Whether you’re starting out in the business world or find regular compliance confusing – everyone can deal with a solid self-assessment to take out the guesswork.

No, we’re not talking about ATO compliance, such as taxes and payroll, we’re talking about consumer regulations and Australian Consumer Law (ACL).

Without further ado – here’s a simple checklist, adapted from The Australian Consumer Law (ACL), (which applies to all States, Territories, and Australian businesses), to help you stay on top of regulations.

1) Check your contracts for unfair terms

The first step is to review your contracts for unfair terms. In doing so, you’ll be looking to answer the following questions:

  • Do you create or enter into written contracts with your customers?
  • Are these contracts created without negotiating with your customers?
  • Are your goods or services primarily intended for personal or household use?

If you answered “Yes” to all three questions, your contracts are probably covered by ‘unfair contract terms’ as laid out by the ACL. This means you’ll need to be careful about the specific terminology in your contracts, to ensure you aren’t violating the law (by being unfair to the consumer).

Check each item in your contracts to ensure they are fair and compliant with Australian Consumer Law. See if any:

  • cause a significant imbalance in the party’s rights and obligations
  • are not necessary to protect your legitimate interests
  • would cause detriment if applied.

2) Display your prices

If you’re in the retail game (in particular) your attention to displaying correct pricing is critical to compliance.

  • Do you display prices in more than one place, and if you do and they’re not the same, do you sell the goods for a higher price?

If your answer is “Yes” you may be breaching pricing laws.

  • Do you display a price that’s only part of the full price? If so, do you also display the full price?

Indeed, you may also be in breach of pricing laws around ‘compound pricing’ if your answer is “No” to the latter…

3) Make sure the goods you sell are safe

Demanding serious attention to detail as a business owner, ACL laws often centre around product safety.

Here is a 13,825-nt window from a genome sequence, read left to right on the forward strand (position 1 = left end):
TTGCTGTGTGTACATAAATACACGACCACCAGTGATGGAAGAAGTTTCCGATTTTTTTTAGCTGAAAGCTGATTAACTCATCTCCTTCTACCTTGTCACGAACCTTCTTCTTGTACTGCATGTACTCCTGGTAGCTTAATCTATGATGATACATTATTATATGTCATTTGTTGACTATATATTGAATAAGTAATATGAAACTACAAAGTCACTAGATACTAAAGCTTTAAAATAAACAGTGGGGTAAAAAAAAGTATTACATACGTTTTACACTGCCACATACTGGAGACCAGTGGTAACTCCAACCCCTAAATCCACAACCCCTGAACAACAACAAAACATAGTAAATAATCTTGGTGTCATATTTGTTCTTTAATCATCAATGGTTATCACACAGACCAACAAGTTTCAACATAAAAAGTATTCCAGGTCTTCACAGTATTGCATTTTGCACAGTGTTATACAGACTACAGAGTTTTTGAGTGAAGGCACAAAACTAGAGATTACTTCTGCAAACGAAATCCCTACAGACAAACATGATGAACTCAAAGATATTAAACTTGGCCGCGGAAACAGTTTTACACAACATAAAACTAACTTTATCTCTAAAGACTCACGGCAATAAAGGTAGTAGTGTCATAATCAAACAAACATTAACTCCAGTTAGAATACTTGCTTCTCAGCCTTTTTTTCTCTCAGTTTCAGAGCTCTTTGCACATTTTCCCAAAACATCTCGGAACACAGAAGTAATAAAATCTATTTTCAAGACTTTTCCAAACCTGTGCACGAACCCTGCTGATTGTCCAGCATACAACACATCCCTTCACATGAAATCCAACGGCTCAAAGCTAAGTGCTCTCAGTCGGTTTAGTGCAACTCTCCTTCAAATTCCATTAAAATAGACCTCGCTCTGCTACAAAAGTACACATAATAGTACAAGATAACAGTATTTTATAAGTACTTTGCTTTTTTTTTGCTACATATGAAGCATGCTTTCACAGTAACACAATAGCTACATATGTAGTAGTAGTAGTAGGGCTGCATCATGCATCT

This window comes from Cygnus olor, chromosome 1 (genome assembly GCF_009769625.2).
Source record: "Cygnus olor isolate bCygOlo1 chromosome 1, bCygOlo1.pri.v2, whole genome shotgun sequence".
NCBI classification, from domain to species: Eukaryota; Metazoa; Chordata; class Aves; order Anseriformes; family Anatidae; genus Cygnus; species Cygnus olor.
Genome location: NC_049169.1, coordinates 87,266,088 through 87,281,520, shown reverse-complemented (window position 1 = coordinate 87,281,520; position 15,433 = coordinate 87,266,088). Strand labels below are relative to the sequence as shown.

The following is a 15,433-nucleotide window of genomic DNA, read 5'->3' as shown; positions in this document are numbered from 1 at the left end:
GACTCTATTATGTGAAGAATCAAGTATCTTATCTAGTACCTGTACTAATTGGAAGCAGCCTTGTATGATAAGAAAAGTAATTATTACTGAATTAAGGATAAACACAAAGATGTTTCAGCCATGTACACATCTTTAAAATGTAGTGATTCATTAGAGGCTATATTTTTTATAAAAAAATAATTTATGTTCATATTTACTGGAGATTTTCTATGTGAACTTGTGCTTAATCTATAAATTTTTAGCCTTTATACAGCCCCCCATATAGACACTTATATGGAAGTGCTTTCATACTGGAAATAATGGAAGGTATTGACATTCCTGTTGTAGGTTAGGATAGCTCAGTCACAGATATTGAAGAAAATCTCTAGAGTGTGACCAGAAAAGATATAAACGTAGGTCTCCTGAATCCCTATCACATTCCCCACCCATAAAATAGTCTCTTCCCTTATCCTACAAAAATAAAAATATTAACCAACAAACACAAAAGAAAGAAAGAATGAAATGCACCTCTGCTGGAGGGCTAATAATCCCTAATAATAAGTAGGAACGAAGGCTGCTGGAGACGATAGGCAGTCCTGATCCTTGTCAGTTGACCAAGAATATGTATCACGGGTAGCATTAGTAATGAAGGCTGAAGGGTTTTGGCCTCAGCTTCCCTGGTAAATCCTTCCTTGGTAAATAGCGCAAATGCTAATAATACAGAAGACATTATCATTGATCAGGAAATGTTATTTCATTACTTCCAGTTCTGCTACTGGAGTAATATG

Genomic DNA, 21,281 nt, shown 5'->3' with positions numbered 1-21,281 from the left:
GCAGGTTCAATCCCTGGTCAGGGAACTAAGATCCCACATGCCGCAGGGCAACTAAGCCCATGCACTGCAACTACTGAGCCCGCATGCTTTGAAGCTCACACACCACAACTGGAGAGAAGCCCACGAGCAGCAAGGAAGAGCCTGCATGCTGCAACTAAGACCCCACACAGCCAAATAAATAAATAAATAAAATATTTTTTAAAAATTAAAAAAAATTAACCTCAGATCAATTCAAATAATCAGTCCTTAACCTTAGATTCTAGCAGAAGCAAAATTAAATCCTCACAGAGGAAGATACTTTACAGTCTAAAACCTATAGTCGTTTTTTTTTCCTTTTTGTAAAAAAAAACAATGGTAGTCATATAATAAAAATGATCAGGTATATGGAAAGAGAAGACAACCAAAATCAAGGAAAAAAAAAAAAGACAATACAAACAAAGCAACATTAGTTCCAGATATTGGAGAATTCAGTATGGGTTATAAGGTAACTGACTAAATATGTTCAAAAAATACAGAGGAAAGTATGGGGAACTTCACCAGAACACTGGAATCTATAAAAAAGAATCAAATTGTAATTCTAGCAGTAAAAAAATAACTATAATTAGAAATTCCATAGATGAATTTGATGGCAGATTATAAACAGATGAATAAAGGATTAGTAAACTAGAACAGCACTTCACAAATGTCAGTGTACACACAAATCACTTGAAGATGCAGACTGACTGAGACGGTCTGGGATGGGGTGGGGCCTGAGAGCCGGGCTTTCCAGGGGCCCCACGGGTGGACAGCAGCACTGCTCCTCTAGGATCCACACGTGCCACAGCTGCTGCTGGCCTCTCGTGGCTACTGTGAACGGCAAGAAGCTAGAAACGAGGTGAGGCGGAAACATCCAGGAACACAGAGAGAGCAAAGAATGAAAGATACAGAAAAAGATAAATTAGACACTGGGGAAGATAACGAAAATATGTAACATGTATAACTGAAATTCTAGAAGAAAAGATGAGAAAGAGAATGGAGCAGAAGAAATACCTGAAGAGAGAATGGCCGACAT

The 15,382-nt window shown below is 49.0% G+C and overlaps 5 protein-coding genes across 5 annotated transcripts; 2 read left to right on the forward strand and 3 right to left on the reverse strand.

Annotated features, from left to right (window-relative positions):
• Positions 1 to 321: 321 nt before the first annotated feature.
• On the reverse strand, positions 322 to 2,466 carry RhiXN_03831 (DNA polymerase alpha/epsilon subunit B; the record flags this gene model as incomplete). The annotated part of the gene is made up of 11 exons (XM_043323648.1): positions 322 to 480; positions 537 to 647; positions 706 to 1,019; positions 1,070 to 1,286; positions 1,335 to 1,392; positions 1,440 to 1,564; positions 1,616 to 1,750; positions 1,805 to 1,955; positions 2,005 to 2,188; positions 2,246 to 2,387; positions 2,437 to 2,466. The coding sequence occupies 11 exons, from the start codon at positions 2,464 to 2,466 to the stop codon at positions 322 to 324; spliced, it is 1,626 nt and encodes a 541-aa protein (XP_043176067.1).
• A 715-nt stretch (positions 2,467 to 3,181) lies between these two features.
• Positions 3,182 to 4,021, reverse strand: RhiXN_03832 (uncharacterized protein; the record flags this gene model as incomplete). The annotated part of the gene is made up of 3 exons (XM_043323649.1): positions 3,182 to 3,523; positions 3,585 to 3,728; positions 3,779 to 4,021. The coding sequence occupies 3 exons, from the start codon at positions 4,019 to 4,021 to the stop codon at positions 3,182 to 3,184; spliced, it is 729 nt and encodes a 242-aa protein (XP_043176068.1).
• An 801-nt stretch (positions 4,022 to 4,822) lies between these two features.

• Do you know how to find out whether goods you supply have been banned?
  • Do you know how to find out whether your goods or services are covered by mandatory safety standards?
  • Do you know how to find out whether your goods or services are covered by mandatory information standards?
  • Do you know what to do if a product is recalled?
  • Do you have processes in place to deal with a situation where a product you sold has hurt someone?

Small business owners will need to be fully aware of the answers to these questions. Be sure to brush up by visiting the Consumer Product Safety guidelines on the Product Safety Australia website. There are important procedures clear on the website around product safety – for example, you’ll need to lodge a report with the Commonwealth Minister within two days of the occurrence, and notify your staff, if you’re informed a product or service you’ve sold has injured someone, made them sick, or resulted in death.

4) Sweep for unsolicited selling and cold calling

In Australia, there are stringent laws and regulations around:

  • unsolicited calls
  • door knocking
  • telemarketing.

If you undertake any of these activities or are unsure, you’ll need to check relevant rules under the unsolicited consumer agreement provisions of the ACL.

5) Cross-check advertising

In engaging in any advertising, it’s your responsibility to comply with consumer laws around unfair business practices such as puffery, bait advertising and fine print.

6) Itemise billing

Do you provide itemised bills for transactions? If so, every bill over $75 (ex GST) must include a full itemised breakdown of the sale as proof of the transaction. If under $75, the consumer may request one and you have seven days to provide it to them free of charge.

7) Provide receipts

Ensuring you have the correct information on your proof of purchases, or receipts, is a must. They need to tick every box in terms of displaying your identifying information (ABN or ACN) if applicable, along with details of what you’ve supplied, and the price. Upon missing any of these inclusions, your receipts may not comply with the ACL.

8) Deal with refunds

Being able to handle refunds is also part of your responsibility as a business owner.

  • Do you have a refund policy in place?
  • Do you state ‘no refunds’ in signage?

Keep these questions front of mind. Be aware that no matter your company policies, it’s not just up to you how, if, and when, you offer refunds. Refund rules are governed under ‘consumer guarantees’, and telling a consumer unconditionally that there are ‘no refunds’ will likely be an ACL breach.

*There are many more laws and regulations that business owners need to know, including warranties and repairs. For a full list download the guide by ACL and visit the aforementioned websites. NB: Reckon does not give out legal advice, and this article does not constitute legal advice.